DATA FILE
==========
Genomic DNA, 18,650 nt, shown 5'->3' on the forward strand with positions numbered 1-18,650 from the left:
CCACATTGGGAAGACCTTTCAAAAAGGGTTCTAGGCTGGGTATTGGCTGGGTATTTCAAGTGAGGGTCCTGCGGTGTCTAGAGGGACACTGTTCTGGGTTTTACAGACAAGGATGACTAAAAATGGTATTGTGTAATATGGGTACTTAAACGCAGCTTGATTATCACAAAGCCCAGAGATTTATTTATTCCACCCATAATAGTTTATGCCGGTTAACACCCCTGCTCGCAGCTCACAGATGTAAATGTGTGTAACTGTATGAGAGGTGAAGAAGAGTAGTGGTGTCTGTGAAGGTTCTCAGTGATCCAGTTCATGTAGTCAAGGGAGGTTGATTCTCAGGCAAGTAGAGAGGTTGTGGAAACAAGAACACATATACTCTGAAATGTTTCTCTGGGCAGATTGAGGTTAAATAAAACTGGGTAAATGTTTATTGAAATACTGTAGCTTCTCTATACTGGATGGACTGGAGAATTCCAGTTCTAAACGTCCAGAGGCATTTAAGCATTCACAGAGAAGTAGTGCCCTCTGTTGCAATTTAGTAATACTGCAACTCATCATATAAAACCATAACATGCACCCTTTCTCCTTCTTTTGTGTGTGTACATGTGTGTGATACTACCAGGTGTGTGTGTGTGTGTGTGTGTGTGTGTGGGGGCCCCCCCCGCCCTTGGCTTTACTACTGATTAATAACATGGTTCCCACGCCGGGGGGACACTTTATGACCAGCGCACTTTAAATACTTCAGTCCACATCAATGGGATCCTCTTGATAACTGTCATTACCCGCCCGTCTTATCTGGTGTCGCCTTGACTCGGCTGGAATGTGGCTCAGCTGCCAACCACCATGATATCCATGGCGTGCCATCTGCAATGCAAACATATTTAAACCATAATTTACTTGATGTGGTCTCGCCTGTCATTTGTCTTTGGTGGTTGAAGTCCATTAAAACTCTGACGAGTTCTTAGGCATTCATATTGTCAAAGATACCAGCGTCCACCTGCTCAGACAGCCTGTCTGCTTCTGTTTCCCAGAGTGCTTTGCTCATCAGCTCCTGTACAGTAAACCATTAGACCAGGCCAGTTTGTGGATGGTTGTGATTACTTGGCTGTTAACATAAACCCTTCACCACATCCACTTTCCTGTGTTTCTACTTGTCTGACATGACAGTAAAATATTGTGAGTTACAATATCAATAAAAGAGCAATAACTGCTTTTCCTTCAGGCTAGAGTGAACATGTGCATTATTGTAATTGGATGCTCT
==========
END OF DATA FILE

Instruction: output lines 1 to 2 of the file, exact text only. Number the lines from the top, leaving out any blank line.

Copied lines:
Genomic DNA, 18,650 nt, shown 5'->3' on the forward strand with positions numbered 1-18,650 from the left:
CCACATTGGGAAGACCTTTCAAAAAGGGTTCTAGGCTGGGTATTGGCTGGGTATTTCAAGTGAGGGTCCTGCGGTGTCTAGAGGGACACTGTTCTGGGTTTTACAGACAAGGATGACTAAAAATGGTATTGTGTAATATGGGTACTTAAACGCAGCTTGATTATCACAAAGCCCAGAGATTTATTTATTCCACCCATAATAGTTTATGCCGGTTAACACCCCTGCTCGCAGCTCACAGATGTAAATGTGTGTAACTGTATGAGAGGTGAAGAAGAGTAGTGGTGTCTGTGAAGGTTCTCAGTGATCCAGTTCATGTAGTCAAGGGAGGTTGATTCTCAGGCAAGTAGAGAGGTTGTGGAAACAAGAACACATATACTCTGAAATGTTTCTCTGGGCAGATTGAGGTTAAATAAAACTGGGTAAATGTTTATTGAAATACTGTAGCTTCTCTATACTGGATGGACTGGAGAATTCCAGTTCTAAACGTCCAGAGGCATTTAAGCATTCACAGAGAAGTAGTGCCCTCTGTTGCAATTTAGTAATACTGCAACTCATCATATAAAACCATAACATGCACCCTTTCTCCTTCTTTTGTGTGTGTACATGTGTGTGATACTACCAGGTGTGTGTGTGTGTGTGTGTGTGTGTGTGGGGGCCCCCCCCGCCCTTGGCTTTACTACTGATTAATAACATGGTTCCCACGCCGGGGGGACACTTTATGACCAGCGCACTTTAAATACTTCAGTCCACATCAATGGGATCCTCTTGATAACTGTCATTACCCGCCCGTCTTATCTGGTGTCGCCTTGACTCGGCTGGAATGTGGCTCAGCTGCCAACCACCATGATATCCATGGCGTGCCATCTGCAATGCAAACATATTTAAACCATAATTTACTTGATGTGGTCTCGCCTGTCATTTGTCTTTGGTGGTTGAAGTCCATTAAAACTCTGACGAGTTCTTAGGCATTCATATTGTCAAAGATACCAGCGTCCACCTGCTCAGACAGCCTGTCTGCTTCTGTTTCCCAGAGTGCTTTGCTCATCAGCTCCTGTACAGTAAACCATTAGACCAGGCCAGTTTGTGGATGGTTGTGATTACTTGGCTGTTAACATAAACCCTTCACCACATCCACTTTCCTGTGTTTCTACTTGTCTGACATGACAGTAAAATATTGTGAGTTACAATATCAATAAAAGAGCAATAACTGCTTTTCCTTCAGGCTAGAGTGAACATGTGCATTATTGTAATTGGATGCTCT